Johnnie L. Roberts

Out Of The Box

The top executives at ABC had flown out to Aspen to meet with their boss, Disney CEO Michael Eisner. A key item on the agenda: reviewing their plans for the network in the world of new media.

Cable's Quiet Mogul

Brian Roberts began tagging along with his father on Saturdays to the family cable-television business, Comcast Inc., when he was 8, almost 32 years ago. But he didn't fully grasp cable's powerful appeal until many years later when his dad, Ralph, packed him off to help run the Comcast system in Flint, Mich.

The Rap On Rap

HERE'S A TALE OF ONE RECORD label. When Def Jam was founded 15 years ago, rap was an inventive new sound from black urban America. To the captains of the music industry, it was an inner-city fad with limited appeal--but just in case, they would keep an eye on it by buying chunks of the brassy production house.

America In The Balance

Day two of the November trial brought promising news. On a pay phone just outside a federal courtroom in New York, lawyers for PolyGram called Alain Levy, CEO of the global entertainment empire.

Can Mgm Roar Again?

IT WAS EARLY ON OCT. 13. MGM/UA'S top bosses were preoccupied with plans to sell a chunk of Metro-Goldwyn-Mayer Inc., the moribund studio's parent, to the public.

Grabbing At A Dead Star

RAP STAR TUPAC SHAKUR'S ASHES had hardly cooled before the gold rush began. Now, almost a year after his death, his mother is defending the estate from an old lover who turned up to prove he's Topaz's father.

Hit The Eject Button

AMONG ARGENTINES, THE late First Lady Eva Peron stirred heated emotions. Now the marketing of ""Evita,'' Hollywood's video-bound take on her life, is stoking long-simmering tensions in the U.S. home-video business.

Rupert's Team

Rupert Murdoch wears many hats: billionaire, media baron, TV and cable impresario. Now he's building a global sports empire - making deals at a feverish pace and, as is his wont, paying top dollar for the jewels that catch his eye.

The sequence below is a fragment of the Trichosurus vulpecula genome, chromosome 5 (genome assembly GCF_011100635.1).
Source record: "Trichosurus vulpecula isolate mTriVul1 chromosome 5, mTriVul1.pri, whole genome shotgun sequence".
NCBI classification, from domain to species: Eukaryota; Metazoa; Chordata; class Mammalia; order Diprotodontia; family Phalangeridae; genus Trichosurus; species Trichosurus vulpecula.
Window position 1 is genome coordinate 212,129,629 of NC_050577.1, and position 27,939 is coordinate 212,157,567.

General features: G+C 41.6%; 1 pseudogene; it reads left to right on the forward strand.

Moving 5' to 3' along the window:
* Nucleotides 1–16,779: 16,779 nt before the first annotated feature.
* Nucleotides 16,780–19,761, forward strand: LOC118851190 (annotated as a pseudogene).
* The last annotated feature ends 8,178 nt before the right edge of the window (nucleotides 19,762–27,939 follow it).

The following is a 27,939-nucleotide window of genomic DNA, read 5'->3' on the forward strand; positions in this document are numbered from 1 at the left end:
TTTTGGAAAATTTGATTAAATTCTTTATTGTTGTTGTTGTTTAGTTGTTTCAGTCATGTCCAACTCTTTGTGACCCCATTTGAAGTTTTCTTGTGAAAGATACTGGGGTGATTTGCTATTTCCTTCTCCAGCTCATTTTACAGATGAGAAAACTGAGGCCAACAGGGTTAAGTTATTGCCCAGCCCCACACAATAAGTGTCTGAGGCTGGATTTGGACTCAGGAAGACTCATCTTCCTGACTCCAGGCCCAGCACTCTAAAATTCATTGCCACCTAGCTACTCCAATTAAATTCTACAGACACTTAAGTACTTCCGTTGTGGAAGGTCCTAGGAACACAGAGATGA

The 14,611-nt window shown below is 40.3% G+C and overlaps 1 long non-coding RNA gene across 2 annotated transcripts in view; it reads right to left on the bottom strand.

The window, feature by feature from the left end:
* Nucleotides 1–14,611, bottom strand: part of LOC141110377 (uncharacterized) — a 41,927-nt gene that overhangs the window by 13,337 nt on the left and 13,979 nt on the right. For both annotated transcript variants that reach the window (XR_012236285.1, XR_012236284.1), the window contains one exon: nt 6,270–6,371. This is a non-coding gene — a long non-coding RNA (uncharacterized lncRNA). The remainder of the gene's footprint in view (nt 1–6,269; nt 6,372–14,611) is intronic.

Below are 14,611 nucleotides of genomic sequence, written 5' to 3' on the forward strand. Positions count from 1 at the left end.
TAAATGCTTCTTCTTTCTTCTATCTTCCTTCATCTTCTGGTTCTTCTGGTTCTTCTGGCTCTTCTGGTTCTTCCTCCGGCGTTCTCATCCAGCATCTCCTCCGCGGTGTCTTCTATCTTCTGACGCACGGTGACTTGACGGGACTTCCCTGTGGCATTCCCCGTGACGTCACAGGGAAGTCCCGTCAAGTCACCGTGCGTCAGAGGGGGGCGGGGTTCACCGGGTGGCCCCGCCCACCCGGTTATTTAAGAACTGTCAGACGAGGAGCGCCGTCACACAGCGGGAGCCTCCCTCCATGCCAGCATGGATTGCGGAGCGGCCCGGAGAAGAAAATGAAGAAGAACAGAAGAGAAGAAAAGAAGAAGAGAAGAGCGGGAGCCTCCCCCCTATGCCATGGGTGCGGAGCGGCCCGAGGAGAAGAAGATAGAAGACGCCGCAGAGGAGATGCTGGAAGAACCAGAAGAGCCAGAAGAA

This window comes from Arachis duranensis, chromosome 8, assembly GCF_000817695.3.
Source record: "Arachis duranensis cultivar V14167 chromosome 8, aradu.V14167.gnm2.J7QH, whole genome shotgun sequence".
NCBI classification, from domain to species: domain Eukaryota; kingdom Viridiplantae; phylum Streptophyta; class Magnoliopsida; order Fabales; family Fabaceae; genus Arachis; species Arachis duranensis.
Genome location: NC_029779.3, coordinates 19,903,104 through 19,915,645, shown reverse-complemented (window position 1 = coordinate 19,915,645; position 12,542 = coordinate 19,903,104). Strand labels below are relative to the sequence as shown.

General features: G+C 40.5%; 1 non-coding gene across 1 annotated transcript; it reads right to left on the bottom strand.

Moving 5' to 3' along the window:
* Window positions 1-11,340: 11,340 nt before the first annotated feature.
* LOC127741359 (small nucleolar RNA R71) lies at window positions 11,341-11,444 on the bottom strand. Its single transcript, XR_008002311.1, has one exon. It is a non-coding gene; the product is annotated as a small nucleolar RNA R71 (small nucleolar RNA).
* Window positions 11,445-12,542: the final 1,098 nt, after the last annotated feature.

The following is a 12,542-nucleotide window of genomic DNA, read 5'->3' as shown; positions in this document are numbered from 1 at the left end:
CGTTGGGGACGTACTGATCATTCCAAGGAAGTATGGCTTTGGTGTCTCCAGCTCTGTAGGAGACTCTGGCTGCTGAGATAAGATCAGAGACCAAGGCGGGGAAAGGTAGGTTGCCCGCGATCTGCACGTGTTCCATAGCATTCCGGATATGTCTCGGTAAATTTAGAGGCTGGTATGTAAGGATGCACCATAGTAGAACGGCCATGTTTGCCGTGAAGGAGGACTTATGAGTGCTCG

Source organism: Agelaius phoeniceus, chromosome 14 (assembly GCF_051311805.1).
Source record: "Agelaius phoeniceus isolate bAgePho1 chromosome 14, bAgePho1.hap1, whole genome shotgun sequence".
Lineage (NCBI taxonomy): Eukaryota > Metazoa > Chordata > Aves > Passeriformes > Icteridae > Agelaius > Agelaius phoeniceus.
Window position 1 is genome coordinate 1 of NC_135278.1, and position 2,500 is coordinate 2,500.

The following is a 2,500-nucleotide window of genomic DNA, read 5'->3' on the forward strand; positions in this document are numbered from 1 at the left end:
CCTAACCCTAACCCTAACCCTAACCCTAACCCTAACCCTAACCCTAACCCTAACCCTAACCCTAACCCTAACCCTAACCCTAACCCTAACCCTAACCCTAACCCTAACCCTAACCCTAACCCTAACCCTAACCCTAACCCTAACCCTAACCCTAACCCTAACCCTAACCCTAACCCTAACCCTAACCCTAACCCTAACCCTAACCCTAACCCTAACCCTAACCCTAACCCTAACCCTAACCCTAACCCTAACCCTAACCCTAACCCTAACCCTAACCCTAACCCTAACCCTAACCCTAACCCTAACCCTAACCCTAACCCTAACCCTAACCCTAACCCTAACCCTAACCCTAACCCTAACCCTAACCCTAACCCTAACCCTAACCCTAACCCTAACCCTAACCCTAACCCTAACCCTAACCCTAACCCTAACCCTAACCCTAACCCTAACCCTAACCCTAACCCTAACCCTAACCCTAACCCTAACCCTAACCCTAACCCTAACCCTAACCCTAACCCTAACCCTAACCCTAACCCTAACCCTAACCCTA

Farewell, Pretoria

WHEN PEPSI RETURNED TO POST-partheid South Africa, it arrived pop diva Whitney Houston. late 1994, Pepsi cosponsored her charity tour. But the bigger news, which Pepsi Co gleefully trumpeted, was that Houston was a new ally in its global cola wars with Coca-Cola; she had invested in a new venture to reintroduce Pepsi to South Africa.

The Fair-Haired Banker

THE SIGHT OF THE DUO STARTLED even the business elite who power-lunch daily at New York's 21 Club. There, two weeks ago, at his usual conspicuous table, sat Felix Rohatyn, the illustrious rainmaker of the famed Wall Street investment-banking firm Lazard Freres.

Digital Divide

DO BELIEVE THE HYPE! WHEN IT comes to digital television, the revolutionary new offering now on the communications horizon, the picture on the screen doesn't lie.

Music, Money, Murder

IN BUSINESS, THE BEAT tends to go on no matter what. Consider the music industry, especially the increasingly bloody rap subgenre known as gangsta. When superstar Tupac Shakur was killed in September, Arista Records was zeroing in on a $75 million joint-venture deal with Sean (Puffy) Combs, the producing whiz behind New York-based Bad Boy Entertainment.

Corner-Office Intrigue

A GLAMOROUS BUSINESS STARTS TO teeter. A legendary boss battles to keep power after two decades at the top. Household names threaten to defect. Meanwhile, a romance in the executive suite makes tabloid headlines.

Rupert's Death Star